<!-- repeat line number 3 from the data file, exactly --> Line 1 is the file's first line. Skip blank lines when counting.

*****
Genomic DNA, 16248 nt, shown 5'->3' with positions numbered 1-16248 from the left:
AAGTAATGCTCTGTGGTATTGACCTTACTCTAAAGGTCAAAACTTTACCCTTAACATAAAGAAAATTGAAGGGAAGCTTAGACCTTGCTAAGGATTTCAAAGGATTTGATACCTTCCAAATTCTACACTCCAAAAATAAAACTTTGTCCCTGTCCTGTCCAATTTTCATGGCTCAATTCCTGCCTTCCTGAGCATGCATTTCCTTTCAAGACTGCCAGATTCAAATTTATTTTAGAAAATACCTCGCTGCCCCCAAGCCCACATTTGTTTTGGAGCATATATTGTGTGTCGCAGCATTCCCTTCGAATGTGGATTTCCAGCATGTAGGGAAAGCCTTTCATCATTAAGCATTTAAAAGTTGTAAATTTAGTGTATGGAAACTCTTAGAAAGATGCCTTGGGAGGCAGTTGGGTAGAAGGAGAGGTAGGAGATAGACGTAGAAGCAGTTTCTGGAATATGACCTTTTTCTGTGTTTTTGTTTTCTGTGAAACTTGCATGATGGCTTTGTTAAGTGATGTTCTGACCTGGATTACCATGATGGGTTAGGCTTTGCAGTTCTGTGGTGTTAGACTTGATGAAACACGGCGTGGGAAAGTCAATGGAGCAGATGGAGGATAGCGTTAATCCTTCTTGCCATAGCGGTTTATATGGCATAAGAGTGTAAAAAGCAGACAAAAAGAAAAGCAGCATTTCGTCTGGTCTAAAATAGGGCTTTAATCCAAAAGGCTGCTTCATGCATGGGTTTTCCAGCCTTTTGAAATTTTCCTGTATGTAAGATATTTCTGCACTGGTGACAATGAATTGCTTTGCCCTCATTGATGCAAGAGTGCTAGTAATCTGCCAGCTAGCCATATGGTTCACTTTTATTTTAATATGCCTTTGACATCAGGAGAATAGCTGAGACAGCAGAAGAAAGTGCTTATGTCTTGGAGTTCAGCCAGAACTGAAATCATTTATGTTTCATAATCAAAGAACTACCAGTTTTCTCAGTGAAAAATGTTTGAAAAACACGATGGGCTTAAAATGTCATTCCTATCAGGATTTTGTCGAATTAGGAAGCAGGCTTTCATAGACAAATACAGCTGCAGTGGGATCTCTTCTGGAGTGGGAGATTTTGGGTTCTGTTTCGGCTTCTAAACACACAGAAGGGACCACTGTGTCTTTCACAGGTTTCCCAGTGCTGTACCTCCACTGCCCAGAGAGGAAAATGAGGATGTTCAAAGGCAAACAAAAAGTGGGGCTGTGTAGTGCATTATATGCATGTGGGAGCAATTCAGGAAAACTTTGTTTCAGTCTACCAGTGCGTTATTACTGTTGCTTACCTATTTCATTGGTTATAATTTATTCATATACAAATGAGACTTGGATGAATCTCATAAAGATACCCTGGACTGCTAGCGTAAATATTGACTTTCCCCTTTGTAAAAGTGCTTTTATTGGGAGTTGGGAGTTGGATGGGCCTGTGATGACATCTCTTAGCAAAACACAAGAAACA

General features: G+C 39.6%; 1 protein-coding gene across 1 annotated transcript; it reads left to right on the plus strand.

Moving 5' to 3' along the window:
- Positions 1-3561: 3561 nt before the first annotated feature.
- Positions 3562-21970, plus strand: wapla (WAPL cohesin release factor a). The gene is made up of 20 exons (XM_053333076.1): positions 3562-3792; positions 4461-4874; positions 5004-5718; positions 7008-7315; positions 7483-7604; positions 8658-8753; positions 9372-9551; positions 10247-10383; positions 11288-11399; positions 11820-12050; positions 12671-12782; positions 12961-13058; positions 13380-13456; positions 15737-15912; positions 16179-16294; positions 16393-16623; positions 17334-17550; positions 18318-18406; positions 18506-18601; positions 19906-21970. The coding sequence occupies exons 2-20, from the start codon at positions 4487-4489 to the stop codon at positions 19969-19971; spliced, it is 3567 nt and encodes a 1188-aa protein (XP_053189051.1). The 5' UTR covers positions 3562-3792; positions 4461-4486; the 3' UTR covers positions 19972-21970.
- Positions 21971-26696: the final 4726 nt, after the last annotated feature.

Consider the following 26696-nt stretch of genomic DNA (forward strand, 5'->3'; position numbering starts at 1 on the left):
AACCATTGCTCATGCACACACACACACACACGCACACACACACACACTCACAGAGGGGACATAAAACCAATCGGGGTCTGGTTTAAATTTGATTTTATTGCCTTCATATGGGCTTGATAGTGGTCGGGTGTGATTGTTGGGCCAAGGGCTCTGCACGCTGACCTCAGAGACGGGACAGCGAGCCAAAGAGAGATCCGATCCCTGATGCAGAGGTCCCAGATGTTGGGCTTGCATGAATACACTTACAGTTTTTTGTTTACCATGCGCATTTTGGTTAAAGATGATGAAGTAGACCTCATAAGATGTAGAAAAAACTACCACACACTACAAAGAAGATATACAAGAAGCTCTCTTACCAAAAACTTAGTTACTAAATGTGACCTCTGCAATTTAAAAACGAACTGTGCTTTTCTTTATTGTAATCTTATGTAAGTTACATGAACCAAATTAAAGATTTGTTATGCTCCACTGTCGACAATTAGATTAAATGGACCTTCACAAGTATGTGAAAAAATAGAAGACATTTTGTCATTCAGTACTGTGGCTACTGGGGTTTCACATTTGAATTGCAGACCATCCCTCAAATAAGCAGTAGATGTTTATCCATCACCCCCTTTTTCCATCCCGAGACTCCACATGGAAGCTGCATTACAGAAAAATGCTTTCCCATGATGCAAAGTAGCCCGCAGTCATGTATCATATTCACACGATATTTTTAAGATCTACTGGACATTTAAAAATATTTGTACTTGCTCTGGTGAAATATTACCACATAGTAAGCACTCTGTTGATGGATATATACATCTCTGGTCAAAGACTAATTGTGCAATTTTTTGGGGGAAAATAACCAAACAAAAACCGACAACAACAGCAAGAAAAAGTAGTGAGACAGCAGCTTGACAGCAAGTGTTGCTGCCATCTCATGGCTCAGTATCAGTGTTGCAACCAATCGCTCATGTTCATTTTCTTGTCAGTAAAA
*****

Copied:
General features: G+C 39.6%; 1 protein-coding gene across 1 annotated transcript; it reads left to right on the plus strand.